REG. v. BIRD for one moment approve of it, still, if it could be regarded as a ET UXOR. single instance of passion, might have excited but little notice. The girl appeared to have failed in health; she was found dead on the 5th of January, and lamentable injuries were on her person. There must probably have been some violence used by some one, or some neglect. If, in Mr. Turner's judgment, the external injury he saw had directly contributed to death, then the jury would have had to consider the conduct of the prisoners, as bringing home to them either manslaughter or murder; but to sustain either of these charges, it must first be distinctly made out that the unlawful act of the prisoners was the cause of death. Now two gentlemen of skill had been called; one had examined the head, and found the cause of death there, namely, the pressure of blood on the brain, or that which is commonly called apoplexy; an overcharge of the vessels upon the brain till they burst, and there is an effusion of blood on the brain which stops the functions of life; and he attributed this to the injury at the back of the head which was either from a blow or a fall. There was no proof of any actual injury inflicted which could be the cause of death, except the injury at the back of the head. Now if that injury proceeded from a kick or blow inflicted by either of the prisoners, no doubt it would be manslaughter or murder. It would be murder if done with a weapon likely to endanger life, or with the purpose, disposition, and determination to kill or to do some grievous, serious, and permanent bodily harm. If it had been a sudden act of passion, or a gross and brutal excess of chastisement, that had occasioned her death which had not been contemplated nor reasonably to be expected, then it would have been aggravated manslaughter. But the difficulty here was, there was no proof at all who it was that gave the blow. It was true, the jury might indeed suspect it was one of the prisoners, as there was no one else in the house but the old man, the uncle. In the absence, however, of all proof, his lordship could not direct the jury that there was any evidence that affected one more than the other of the persons at the bar. Each of them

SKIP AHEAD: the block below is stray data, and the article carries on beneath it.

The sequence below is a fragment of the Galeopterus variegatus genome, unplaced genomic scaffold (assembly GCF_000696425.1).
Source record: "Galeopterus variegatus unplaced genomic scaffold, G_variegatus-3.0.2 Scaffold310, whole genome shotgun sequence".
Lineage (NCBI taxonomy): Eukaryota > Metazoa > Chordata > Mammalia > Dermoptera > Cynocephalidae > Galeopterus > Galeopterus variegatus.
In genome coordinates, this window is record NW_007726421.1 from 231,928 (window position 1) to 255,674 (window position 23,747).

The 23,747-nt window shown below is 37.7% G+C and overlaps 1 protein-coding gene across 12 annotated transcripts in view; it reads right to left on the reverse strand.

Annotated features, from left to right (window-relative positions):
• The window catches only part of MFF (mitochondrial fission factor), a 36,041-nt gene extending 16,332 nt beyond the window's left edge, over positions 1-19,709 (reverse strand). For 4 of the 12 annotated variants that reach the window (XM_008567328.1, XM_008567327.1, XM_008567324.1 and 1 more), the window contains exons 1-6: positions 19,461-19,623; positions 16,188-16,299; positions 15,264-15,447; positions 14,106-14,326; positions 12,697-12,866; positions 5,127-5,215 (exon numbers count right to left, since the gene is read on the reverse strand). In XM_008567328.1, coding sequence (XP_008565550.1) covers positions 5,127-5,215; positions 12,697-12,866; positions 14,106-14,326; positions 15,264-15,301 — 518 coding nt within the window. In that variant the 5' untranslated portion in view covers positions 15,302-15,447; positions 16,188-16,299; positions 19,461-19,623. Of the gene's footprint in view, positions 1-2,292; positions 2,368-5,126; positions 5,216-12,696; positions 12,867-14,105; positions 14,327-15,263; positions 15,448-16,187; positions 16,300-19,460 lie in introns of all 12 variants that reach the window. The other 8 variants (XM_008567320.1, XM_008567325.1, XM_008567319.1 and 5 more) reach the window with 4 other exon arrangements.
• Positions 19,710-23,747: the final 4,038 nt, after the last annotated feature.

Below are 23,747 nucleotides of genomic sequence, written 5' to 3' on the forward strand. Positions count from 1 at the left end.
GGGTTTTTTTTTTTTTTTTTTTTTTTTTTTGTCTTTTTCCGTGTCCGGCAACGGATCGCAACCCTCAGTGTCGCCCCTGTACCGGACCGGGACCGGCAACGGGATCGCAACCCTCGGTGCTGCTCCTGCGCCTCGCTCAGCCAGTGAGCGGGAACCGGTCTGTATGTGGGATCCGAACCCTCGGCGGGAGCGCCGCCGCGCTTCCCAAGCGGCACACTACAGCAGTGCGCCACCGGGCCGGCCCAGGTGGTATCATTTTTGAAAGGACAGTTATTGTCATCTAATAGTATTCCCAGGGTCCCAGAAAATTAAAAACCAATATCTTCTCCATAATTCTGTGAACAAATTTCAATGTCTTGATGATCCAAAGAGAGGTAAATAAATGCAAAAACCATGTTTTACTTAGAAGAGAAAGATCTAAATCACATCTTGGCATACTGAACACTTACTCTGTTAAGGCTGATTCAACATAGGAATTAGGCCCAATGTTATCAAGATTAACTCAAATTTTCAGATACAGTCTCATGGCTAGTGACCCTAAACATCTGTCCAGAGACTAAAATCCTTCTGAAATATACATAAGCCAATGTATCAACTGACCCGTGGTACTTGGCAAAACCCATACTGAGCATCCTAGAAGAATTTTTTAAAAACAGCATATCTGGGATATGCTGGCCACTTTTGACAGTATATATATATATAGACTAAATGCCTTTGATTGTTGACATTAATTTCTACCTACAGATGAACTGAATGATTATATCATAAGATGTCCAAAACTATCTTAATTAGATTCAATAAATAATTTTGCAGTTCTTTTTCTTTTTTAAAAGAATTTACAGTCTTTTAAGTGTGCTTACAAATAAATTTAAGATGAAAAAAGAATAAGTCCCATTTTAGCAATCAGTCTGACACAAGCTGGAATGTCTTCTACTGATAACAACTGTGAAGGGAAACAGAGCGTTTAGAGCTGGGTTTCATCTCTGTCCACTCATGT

Talfourd, J., charge to the jury.